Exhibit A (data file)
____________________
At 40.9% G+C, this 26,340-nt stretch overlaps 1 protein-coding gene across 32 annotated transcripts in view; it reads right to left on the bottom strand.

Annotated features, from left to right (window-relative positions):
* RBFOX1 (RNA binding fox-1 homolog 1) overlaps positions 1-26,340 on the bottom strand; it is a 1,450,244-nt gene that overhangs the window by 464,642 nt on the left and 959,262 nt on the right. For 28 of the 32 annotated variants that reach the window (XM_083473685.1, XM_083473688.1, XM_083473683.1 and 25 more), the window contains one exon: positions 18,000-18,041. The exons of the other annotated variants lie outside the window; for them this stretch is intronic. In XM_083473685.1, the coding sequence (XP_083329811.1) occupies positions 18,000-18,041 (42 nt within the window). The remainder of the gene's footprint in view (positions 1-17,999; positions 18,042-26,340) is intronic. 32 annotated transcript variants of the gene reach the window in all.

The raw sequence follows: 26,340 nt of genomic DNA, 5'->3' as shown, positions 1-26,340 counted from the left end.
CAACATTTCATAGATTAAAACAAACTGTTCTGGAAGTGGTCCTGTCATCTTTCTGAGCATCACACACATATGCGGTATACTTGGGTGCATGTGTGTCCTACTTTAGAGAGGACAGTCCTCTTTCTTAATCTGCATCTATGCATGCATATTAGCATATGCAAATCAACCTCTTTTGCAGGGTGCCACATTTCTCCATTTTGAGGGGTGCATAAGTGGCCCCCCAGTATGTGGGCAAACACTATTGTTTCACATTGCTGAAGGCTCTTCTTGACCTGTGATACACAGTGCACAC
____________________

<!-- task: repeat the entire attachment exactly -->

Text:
At 40.9% G+C, this 26,340-nt stretch overlaps 1 protein-coding gene across 32 annotated transcripts in view; it reads right to left on the bottom strand.

Annotated features, from left to right (window-relative positions):
* RBFOX1 (RNA binding fox-1 homolog 1) overlaps positions 1-26,340 on the bottom strand; it is a 1,450,244-nt gene that overhangs the window by 464,642 nt on the left and 959,262 nt on the right. For 28 of the 32 annotated variants that reach the window (XM_083473685.1, XM_083473688.1, XM_083473683.1 and 25 more), the window contains one exon: positions 18,000-18,041. The exons of the other annotated variants lie outside the window; for them this stretch is intronic. In XM_083473685.1, the coding sequence (XP_083329811.1) occupies positions 18,000-18,041 (42 nt within the window). The remainder of the gene's footprint in view (positions 1-17,999; positions 18,042-26,340) is intronic. 32 annotated transcript variants of the gene reach the window in all.

The raw sequence follows: 26,340 nt of genomic DNA, 5'->3' as shown, positions 1-26,340 counted from the left end.
CAACATTTCATAGATTAAAACAAACTGTTCTGGAAGTGGTCCTGTCATCTTTCTGAGCATCACACACATATGCGGTATACTTGGGTGCATGTGTGTCCTACTTTAGAGAGGACAGTCCTCTTTCTTAATCTGCATCTATGCATGCATATTAGCATATGCAAATCAACCTCTTTTGCAGGGTGCCACATTTCTCCATTTTGAGGGGTGCATAAGTGGCCCCCCAGTATGTGGGCAAACACTATTGTTTCACATTGCTGAAGGCTCTTCTTGACCTGTGATACACAGTGCACAC